Friday, April 1, 2011

Fingerprinting Bureaucracy

I had to get my fingerprints done for a job in Korea. I figured this would be a pretty painless procedure. Go to a police station, ink my fingers, and voila. Unfortunately, this is Bulgaria.
One of my friends here in Sofia also needed to get this done, so we left together on Thursday morning. The Institute of Criminology (НИКК) was impossible to find. We found some sort of police academy, and they didn't understand what we were doing there. They told us we needed an escort or something to go to the НИИК. Nobody wanted to escort us. So, we just went off and wandered around and finally found the building.
This building did not look like a formal institution. It looked more like a Communist government building turned crack house. It was, however, functioning, and we entered with slight trepidation. We finally found the right woman who questioned our intentions and asked us why we didn't have Bulgarian ID cards. Finally, she told us that we had to come back the next day at 9 AM in order to see the director.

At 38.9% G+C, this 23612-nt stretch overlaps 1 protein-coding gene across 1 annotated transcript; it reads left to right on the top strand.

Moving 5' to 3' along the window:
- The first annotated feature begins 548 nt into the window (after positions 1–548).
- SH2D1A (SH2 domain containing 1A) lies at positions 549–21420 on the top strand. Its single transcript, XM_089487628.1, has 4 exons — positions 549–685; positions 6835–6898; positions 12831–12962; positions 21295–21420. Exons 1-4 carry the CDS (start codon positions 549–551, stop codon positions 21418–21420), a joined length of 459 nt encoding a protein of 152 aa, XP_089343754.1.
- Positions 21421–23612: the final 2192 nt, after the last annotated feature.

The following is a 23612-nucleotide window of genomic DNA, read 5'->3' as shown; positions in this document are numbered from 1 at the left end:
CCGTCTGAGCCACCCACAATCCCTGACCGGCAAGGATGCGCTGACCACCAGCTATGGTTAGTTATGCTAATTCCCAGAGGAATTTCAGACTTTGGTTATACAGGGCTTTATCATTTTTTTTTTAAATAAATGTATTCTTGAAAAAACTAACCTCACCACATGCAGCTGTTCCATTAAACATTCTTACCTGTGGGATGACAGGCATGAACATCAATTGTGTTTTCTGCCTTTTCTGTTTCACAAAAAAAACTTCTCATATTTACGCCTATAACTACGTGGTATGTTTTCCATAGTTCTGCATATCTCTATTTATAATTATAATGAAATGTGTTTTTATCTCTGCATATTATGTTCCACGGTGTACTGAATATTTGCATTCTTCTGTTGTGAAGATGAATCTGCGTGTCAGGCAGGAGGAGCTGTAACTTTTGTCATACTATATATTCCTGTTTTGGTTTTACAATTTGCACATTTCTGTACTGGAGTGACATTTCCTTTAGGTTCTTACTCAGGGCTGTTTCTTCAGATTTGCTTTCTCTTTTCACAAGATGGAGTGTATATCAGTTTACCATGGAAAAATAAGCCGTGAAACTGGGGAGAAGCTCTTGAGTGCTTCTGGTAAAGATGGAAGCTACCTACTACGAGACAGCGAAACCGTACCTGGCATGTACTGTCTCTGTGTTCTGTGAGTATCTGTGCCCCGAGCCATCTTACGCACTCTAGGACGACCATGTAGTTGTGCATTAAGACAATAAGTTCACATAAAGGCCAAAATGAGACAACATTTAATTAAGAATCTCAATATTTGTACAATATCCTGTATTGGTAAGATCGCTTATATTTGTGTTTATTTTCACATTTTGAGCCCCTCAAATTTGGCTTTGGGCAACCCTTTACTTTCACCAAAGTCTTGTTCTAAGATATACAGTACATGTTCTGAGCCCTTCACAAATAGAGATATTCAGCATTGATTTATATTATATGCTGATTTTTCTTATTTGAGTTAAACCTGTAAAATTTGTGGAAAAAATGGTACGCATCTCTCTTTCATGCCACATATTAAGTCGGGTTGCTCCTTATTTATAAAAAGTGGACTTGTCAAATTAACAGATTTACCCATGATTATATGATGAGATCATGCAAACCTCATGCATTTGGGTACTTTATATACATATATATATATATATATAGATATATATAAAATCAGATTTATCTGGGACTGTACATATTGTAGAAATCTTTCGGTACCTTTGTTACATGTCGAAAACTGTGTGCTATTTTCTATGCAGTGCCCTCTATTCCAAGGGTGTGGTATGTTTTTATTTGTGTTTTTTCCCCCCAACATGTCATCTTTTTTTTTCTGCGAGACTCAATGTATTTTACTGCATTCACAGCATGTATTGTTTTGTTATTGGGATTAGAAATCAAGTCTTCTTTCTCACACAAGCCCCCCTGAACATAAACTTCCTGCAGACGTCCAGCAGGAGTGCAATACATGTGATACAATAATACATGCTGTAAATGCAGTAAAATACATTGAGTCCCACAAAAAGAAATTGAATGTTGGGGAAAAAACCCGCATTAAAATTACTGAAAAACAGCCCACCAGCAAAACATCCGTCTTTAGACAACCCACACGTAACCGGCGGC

So we did. Arriving at around 9:30, the lady greeted us and made us write, in Bulgarian, letters to the director explaining why we were here. She wrote out a sample letter and made us copy out the same thing. Then, she criticized the way we wrote our names in the Cyrillic alphabet. After an hour waiting with the dragon lady, we finally were allowed to go get our prints done.
The tension immediately dissipated. The guys that actually did the printing were nice and curious about what we were doing in Bulgaria and why we needed the fingerprinting. We chatted for a bit, did the fingerprinting in 20 minutes, and then headed out.
The whole time I was thinking about how easy this process would be in the states. One of the joys of living in a foreign country.

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